There are plenty of incredibly talented Canadians already in the CFL, with many more to follow in May's draft, but the player judged to be Canadian university football's top talent last year and one of the best Canadian university athletes in any sport isn't among them. That would be former Bishop's Gaiters quarterback Jordan Heather, last year's Hec Crighton winner as the top CIS football player and one of four nominees for the Doug Mitchell Trophy as the top male CIS athlete at Monday's BLG Awards. Like many top CIS football players, Heather has moved on to the professional ranks. In his case, though, largely thanks to the position he plays, he's doing so in France:
One of four nominees up for the Doug Mitchell Trophy to be awarded to the CIS male athlete of the year, Heather endured a nine-hour flight back to Canada from France, where he's playing professional football for the St. Etienne Giants.
"I had to talk to our team president to obviously come back," said Heather, who missed a game on Sunday so he could be in Calgary. "They were very much on board with me coming over. They thought it was too big of an opportunity to miss."
Heather, from Oromocto, N.B., recently completed his fifth and final season as quarterback for the Bishop's University Gaiters. He set a new Canadian university record by throwing for 3,132 yards in eight league games en route to claiming the Hec Crighton Trophy as CIS player of the year.
"For me, winning the Hec Crighton was a huge honour," said Heather during a Sunday afternoon reception for all eight male and female award nominees. "I never thought at all of ever being nominated in the class of athletes that we have here. We have people here that could potentially be in the Olympics one day. It's a surreal moment and it's the height of my athletic career so far."
It is somewhat unfortunate that Heather, one of the best CIS quarterbacks ever by the numbers, won't be heading to Canadian professional football. It's probably logical for him, though; while he posted a CIS single-season record of 3,132 passing yards in eight regular-season games last year, and while it would be very interesting to see what he could do in the CFL ranks, the league's decision to not consider quarterbacks' nationalities means that few Canadians are going to get a real shot at the position. Plenty have tried and found some limited success, from Danny Brannagan to Brad Sinopoli to Marc Mueller to Kyle Quinlan, but none have been able to stick around for the long term, and the amount of high-profile, high-potential former NCAA and NFL quarterbacks out there means many teams aren't even willing to look at Canadians at the moment. Thus, heading overseas is probably a better move for Heather at this point in time.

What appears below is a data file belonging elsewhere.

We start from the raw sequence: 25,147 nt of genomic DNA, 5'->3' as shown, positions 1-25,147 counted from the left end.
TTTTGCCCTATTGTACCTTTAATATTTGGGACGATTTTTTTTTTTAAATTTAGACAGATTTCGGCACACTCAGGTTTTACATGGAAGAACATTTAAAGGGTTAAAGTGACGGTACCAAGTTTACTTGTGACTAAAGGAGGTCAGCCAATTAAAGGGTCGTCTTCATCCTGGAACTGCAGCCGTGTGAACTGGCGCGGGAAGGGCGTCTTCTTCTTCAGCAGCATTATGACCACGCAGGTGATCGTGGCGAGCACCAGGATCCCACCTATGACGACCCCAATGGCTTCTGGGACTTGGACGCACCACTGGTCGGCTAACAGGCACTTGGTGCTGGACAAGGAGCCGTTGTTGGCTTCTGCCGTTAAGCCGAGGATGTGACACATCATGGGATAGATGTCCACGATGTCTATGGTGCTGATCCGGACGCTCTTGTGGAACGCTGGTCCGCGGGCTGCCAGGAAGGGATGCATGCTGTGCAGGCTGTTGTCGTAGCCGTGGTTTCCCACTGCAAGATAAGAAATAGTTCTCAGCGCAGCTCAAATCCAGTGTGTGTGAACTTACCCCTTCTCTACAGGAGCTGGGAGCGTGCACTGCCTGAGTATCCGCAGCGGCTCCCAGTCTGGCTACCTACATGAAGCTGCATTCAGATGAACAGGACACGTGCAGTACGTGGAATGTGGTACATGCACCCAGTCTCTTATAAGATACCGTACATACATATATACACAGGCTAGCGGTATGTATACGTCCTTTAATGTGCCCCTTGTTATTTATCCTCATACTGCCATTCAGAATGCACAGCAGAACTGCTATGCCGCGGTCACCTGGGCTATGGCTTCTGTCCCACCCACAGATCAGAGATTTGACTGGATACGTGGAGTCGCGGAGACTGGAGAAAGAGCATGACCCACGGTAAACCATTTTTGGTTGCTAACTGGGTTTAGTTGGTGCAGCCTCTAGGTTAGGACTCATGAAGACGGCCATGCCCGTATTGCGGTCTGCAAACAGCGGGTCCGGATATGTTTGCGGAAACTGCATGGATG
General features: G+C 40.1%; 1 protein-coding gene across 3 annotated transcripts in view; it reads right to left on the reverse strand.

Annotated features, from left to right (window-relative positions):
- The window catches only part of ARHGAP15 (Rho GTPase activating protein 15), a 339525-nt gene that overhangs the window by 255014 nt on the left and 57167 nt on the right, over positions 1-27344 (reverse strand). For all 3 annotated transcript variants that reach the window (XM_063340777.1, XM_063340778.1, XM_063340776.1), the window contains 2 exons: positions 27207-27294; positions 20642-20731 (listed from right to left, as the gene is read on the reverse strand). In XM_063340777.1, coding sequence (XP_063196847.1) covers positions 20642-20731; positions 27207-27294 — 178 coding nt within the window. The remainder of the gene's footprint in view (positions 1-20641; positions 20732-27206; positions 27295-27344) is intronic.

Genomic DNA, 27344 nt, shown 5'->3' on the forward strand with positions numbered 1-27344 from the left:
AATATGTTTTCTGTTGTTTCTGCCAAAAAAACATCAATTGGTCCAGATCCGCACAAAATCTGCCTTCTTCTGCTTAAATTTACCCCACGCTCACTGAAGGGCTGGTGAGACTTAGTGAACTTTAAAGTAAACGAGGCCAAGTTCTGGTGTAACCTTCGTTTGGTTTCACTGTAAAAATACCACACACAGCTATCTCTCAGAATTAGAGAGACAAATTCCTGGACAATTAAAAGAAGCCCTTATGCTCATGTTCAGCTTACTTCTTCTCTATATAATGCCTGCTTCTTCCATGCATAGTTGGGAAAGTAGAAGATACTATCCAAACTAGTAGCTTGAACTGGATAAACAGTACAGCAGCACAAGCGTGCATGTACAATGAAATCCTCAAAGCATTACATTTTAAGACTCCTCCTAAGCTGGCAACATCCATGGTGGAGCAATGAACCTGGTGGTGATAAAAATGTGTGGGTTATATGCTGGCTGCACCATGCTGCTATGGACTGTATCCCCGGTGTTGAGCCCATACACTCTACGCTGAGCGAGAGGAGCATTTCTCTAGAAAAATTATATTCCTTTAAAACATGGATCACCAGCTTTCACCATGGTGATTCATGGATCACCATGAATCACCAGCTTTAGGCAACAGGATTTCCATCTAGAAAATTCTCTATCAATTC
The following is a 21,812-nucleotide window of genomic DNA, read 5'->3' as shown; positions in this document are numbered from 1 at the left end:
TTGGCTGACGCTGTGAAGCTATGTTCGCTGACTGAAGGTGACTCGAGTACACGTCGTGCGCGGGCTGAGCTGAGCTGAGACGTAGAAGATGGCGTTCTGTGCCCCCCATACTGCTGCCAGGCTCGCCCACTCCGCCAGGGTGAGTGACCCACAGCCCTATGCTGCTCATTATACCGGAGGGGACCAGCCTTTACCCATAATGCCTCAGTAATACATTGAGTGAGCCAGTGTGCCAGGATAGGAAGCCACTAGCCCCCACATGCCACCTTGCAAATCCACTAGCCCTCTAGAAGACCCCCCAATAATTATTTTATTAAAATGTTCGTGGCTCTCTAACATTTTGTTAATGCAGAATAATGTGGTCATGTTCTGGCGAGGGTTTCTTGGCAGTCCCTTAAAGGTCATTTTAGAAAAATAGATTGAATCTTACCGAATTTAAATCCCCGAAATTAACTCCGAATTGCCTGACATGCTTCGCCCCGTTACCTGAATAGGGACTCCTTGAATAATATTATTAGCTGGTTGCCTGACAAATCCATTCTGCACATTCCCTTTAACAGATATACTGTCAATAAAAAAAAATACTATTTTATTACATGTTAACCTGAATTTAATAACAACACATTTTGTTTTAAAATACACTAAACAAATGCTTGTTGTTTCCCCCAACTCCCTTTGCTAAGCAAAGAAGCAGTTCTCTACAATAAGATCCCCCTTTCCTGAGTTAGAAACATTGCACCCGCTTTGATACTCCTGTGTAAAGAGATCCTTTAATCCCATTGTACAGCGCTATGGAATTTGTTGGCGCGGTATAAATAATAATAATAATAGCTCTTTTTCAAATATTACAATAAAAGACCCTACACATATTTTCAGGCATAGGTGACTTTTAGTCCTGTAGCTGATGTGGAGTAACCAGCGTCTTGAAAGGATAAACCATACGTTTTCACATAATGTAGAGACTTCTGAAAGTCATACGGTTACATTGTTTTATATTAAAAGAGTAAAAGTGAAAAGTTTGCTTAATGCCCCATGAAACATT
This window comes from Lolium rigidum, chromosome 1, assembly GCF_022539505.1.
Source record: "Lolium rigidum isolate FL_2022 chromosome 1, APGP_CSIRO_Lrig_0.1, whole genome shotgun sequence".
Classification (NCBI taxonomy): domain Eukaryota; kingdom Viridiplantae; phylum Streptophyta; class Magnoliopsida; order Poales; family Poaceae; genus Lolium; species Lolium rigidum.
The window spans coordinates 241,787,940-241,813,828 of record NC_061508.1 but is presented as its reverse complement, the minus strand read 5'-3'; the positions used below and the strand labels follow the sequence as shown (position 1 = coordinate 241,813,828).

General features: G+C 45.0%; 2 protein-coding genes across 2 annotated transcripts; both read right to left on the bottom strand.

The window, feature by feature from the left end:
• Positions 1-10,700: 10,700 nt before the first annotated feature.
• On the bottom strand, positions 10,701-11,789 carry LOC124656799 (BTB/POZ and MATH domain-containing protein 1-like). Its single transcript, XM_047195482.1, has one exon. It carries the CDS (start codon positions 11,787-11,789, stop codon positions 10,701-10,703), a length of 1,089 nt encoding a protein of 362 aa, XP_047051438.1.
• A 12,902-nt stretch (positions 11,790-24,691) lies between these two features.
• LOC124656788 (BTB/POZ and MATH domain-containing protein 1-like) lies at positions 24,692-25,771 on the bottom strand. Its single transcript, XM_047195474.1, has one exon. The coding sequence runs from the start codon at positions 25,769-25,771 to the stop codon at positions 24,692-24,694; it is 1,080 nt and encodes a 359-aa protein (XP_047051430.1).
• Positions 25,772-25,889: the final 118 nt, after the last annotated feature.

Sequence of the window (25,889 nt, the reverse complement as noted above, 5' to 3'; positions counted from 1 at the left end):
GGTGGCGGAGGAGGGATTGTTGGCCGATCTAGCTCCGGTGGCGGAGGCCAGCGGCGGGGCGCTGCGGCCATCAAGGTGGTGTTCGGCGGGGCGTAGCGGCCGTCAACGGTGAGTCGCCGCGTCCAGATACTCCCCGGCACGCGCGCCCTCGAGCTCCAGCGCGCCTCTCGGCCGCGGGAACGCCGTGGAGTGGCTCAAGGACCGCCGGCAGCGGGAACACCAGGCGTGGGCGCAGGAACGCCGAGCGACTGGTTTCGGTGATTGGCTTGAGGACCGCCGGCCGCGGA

At first, it would seem silly that a Canadian can play as a professional quarterback in France but not in Canada, but there are other factors to consider here. For one, the CFL has an incredible level of talent at the moment and has a strong argument as the best professional football outside the NFL. It's hard to comment specifically on the calibre of French football without seeing it, but it seems unlikely that it's up there with the CFL. That doesn't mean that Heather couldn't make it in Canadian football if given a fair shot, but it does mean that his success in France isn't a clear indication he could catch on in the CFL. Beyond that, too, Heather told Rita Mingo of The Calgary Herald that going to France was desirable from an off-field standpoint:
“After I finished my final year at Bishop’s, there’s obviously a big decision to make on whether to try to play pro in the CFL or continue and play elsewhere,” he pointed out. “I felt trying to play in Europe was a great life experience overall. I was able to come over here. It wasn’t so much about furthering my career at that point; it was more about the experience and being able to travel the world.”
So, this isn't a full tragedy. Heather's still playing football at a spot of his choosing, and it's very cool that his team gave him leave to travel back for a major CIS award. It is somewhat unfortunate that the CFL didn't appear more welcoming for the quarterback with the best single-season numbers in CIS history, though, and that's probably not going to change much under the current rules. The CFL's always on the lookout for the best CIS players, unless they happen to play quarterback.